On 31 July, it was reported that Britain and the Netherlands were was close to conceding the point that all sanctions should be subject to renewable suspension. Such a move would certainly appear to be likely to meet with the approval of many Council members. According to Canadian Ambassador Robert Fowler (31 July): "The status quo is deeply intolerable... We envisage the suspension of sanctions on imports and exports in return for verifiable tasks."

Iraq has made plain its total disapproval of the UK-Dutch draft. On 2 July, a senior Iraqi politician, Abdul Ghani Abdul Ghafour, stated simply: "The proposal was stillborn... Iraq rejects the evil British proposal introduced in the Security Council and backed by America." On 22 June, Iraq's UN Ambassador, Saeed Hasan, described the draft as "a wicked programme" designed "to prolong sanctions on Iraq forever." Hasan insisted: "This is unacceptable for Iraq after nine years of cooperation."

As discussion continued, so did the military confrontation in the US-UK policed 'no-fly zones' in the north and south of Iraq. Among many incidents, on 19 July Iraq that US airstrikes had killed 14 civilians in the southern no-fly zone, on 30 July Iraq claimed a further 8 civilian deaths in the same zone, and on 14 August, for the first time since the December bombardment, Iraq fired anti-aircraft missiles at aircraft in the northern zone.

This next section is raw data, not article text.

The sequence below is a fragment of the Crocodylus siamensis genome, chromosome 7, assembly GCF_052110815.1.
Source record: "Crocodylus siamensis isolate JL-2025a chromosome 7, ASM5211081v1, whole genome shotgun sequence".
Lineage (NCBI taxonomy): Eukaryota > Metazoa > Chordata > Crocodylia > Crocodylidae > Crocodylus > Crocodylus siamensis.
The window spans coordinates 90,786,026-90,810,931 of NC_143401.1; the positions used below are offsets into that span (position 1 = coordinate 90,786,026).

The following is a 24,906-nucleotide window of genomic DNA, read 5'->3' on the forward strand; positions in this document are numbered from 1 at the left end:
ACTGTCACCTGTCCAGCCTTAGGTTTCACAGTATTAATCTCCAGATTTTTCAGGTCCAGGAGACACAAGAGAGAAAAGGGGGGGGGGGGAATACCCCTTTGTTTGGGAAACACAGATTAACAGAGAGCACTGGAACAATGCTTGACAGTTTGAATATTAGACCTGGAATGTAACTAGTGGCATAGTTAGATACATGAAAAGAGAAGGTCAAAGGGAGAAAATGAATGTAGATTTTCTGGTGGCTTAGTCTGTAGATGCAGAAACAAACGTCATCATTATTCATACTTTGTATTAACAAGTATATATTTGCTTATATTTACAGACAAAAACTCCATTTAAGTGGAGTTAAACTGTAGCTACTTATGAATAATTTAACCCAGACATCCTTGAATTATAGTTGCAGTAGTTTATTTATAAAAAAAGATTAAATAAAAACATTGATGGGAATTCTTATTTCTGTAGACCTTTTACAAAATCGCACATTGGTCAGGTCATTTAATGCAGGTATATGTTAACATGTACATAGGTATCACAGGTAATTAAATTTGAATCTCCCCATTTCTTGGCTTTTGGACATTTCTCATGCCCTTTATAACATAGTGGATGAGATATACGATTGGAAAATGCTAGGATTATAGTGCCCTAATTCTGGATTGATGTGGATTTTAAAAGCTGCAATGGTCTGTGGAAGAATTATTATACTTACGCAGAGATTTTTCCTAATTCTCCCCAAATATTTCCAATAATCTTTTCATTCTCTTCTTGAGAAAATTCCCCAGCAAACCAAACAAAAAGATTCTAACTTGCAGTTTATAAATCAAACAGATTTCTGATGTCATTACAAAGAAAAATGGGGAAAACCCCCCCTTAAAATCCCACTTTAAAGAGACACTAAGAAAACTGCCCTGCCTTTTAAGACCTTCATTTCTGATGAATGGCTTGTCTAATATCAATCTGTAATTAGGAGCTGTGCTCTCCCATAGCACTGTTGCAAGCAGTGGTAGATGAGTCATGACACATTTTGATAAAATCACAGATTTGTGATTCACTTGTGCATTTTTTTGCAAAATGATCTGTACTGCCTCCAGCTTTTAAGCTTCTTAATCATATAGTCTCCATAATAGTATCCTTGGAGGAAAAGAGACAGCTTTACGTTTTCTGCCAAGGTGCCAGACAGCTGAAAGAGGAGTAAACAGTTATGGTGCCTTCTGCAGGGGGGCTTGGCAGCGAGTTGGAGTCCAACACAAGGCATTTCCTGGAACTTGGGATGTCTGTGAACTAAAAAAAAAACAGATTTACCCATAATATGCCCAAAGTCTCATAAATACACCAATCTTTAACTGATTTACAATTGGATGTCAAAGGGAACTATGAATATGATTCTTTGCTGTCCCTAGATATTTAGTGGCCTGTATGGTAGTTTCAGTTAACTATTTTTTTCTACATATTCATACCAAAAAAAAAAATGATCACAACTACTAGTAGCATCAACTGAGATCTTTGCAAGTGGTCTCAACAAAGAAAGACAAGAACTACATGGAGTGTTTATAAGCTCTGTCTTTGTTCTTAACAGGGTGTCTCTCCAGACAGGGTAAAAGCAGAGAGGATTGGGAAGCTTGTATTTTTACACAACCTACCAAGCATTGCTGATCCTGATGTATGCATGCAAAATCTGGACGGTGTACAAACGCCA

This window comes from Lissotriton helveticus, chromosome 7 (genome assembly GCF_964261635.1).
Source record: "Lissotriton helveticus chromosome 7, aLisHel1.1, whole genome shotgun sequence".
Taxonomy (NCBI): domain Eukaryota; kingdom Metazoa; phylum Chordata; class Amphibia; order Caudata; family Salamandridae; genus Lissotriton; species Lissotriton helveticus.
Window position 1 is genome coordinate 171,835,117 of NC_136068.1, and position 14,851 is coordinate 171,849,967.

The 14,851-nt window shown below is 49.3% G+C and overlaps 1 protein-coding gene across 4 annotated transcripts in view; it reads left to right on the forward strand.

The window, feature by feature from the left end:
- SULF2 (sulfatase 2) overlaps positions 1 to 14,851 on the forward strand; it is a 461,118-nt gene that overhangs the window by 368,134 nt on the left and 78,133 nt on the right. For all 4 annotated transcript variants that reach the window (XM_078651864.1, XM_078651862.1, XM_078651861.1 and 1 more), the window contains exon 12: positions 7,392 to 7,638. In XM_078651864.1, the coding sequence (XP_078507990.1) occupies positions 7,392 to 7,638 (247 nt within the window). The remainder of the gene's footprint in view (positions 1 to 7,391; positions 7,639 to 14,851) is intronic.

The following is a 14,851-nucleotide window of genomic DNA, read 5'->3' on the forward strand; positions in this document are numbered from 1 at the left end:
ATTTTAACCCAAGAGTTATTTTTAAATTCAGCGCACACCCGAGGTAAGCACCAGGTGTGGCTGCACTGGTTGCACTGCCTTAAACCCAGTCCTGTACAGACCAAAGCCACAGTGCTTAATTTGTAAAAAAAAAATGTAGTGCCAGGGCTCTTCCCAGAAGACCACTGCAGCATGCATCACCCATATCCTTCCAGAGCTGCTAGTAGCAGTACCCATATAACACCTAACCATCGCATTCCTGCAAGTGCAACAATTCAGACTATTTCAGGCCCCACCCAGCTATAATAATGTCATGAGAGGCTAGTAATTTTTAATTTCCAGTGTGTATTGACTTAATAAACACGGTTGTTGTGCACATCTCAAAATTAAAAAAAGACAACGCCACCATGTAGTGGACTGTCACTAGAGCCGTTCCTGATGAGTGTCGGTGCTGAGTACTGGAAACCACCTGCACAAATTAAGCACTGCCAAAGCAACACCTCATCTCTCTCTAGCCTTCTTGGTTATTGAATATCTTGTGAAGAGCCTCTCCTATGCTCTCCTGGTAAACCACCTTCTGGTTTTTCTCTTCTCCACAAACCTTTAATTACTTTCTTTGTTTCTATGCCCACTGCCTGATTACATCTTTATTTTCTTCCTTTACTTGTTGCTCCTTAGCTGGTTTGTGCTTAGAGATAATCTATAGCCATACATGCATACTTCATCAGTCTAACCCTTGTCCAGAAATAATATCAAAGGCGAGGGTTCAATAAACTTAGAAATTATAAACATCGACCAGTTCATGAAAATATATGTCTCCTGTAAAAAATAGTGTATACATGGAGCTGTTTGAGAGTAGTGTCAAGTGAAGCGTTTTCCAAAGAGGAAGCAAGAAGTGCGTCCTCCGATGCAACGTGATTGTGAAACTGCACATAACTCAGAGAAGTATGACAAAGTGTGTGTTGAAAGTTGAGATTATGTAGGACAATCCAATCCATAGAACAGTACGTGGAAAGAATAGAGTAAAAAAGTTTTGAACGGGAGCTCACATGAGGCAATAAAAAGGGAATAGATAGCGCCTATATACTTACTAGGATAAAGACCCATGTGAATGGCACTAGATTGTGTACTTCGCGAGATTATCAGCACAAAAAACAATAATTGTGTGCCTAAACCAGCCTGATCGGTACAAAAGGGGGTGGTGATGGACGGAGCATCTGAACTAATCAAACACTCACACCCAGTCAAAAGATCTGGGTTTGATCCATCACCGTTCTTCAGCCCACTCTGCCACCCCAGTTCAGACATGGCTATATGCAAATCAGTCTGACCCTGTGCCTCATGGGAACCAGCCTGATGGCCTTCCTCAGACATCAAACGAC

UNSCOM Laboratory Controversy

The already strained atmosphere in the Security Council over Iraq policy has been further embittered by the saga of samples of VX nerve gas left behind in an UNSCOM laboratory in December. Russia reacted angrily in early June when Richard Butler, UNSCOM's Executive Chairman, sought permission from the Council to dispatch a team of experts to Baghdad to destroy the samples, primarily to avoid any contamination or health-hazard. Russian Ambassador Sergei Lavrov demanded to know more information about the nature and purpose of the samples, which UNSCOM said were purely there to assist in assessment of materials provided by Iraq. According to UNSCOM spokesperson Ewen Buchanan (22 July): "It's not surprising, with Iraq having confessed to at least 3.9 tons of VX, that we would have VX amongst our standards, because that's what we were testing and looking for." Notwithstanding this protestation, dark hints abounded about the possible misuse of the material by UNSCOM to incriminate Iraq and so make it harder for the Council to lift sanctions.